Based on enrollment projections and capacity at Glover, the 450-student school is the logical size for combined Bell, Coffin and Gerry populations. As it is a similar size to Glover, it would result in two balanced elementary schools for the town that are of similar square footage and facility quality. Like Glover, the new 450-student school would have 5 classrooms per grade with class size between 18-23 students/class. Currently there are 4 classrooms per grade at Glover and the other classrooms are being used for the preschool and special education space. The increase in the square footage between the Glover school and the proposed new school is to address additional special needs educational space. 400+ students is also the tipping point to achieve benefit from scale in construction where smaller schools tend to be more expense on a per student basis. The district would also benefit operationally with 2 elementary buildings versus 5 today.

  • Flexibility in classroom placements
  • Full-time staff – fewer itinerants
  • More flexibility in scheduling specials
  • Professional learning communities with five classrooms per grade
  • Opportunity to create additional programs
  • Special education classrooms housed within the building
  • Easy classroom expansion

We are not at the point of having estimated costs yet but have comparative costs for the options that have been considered. See page 3 of the SBC meeting presentation on January 18, 2018 for details.

Roughly $4M based on a cost comparative analysis. The additional cost at Bell is primarily due to its larger site size and would include development of larger playing fields and parking.

The total project cost estimate will include all construction costs - site work, playgrounds, and demolition of the existing school. It also includes building fees, construction-related testing costs, construction contingencies and new furniture and educational technology equipment. It does not include the Eveleth property demo, remediation and development costs should a land swap with Bud Orne take place.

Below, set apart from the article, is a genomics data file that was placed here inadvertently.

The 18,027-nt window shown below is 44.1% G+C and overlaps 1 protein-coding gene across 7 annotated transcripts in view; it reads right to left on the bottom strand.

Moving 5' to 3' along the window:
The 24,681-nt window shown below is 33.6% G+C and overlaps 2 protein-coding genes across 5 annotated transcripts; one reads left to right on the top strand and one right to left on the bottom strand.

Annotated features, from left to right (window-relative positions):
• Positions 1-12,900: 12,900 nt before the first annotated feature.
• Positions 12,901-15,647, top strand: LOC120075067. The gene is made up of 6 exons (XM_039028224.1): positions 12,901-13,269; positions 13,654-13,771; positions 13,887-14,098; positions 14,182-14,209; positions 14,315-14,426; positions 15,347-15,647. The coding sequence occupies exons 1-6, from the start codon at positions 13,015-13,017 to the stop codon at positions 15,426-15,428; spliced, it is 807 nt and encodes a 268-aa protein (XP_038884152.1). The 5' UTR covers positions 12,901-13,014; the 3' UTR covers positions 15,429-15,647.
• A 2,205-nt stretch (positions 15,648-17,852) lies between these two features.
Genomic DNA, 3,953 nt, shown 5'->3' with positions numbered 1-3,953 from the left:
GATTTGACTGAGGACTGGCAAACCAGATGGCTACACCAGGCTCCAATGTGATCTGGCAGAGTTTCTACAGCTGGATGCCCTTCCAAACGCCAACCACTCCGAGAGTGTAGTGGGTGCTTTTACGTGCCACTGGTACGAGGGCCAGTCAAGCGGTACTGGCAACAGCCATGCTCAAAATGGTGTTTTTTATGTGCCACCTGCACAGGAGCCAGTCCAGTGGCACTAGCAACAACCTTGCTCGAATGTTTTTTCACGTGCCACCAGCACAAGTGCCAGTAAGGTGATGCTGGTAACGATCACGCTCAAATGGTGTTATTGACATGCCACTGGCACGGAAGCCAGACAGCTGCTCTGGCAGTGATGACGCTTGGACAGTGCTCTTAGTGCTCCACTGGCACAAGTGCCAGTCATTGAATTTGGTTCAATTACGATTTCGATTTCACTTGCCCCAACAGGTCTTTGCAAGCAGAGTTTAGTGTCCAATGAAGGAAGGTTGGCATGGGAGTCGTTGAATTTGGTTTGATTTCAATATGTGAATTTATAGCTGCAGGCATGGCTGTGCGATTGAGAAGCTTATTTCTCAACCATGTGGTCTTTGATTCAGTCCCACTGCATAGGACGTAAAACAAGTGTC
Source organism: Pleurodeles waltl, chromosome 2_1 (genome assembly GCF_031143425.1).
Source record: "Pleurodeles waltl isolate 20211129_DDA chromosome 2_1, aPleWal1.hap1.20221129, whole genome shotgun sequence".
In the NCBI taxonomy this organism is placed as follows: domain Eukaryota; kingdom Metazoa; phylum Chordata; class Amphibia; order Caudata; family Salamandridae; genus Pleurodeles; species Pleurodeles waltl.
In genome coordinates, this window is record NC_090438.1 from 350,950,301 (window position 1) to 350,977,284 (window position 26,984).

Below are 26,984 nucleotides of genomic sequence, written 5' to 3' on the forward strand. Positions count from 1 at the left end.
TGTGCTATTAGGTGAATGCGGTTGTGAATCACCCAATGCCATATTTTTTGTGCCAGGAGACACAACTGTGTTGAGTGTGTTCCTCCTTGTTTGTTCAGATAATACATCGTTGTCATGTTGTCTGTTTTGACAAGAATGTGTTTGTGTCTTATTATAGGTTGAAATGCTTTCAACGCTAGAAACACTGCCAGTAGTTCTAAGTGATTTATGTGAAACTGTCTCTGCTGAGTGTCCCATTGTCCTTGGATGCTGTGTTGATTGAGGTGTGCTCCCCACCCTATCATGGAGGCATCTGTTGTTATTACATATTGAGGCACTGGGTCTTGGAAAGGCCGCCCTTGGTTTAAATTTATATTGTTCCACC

The total project cost estimate will include all construction costs - site work, playgrounds, and demolition of the existing school. It also includes building fees, construction-related testing costs, construction contingencies and new furniture and educational technology equipment. It does not include the Eveleth property demo, remediation and development costs should a land swap with Bud Orne take place.

On March 6, 2018 traffic studies were conducted at drop-off and pick-up at Coffin (since there isn’t a school at Bud Orne currently) as well as Shepard and Evan roads and West Shore Drive. Additionally the traffic consultants studied drop-off and pick-up at the Bell School including the area and roads surrounding the school and West Shore Drive. The study did not suggest that there were any traffic issues that would prevent either of the sites from being selected for a new school. Additionally as part of the study, the Mariner traffic study that was conducted for that project and the traffic study conducted for the new Tower school parking/loop were also reviewed and incorporated into the analysis of the area around Bell School and were shown to have minimal impact. For complete details, see the traffic study presented at the March 20th SBC meeting.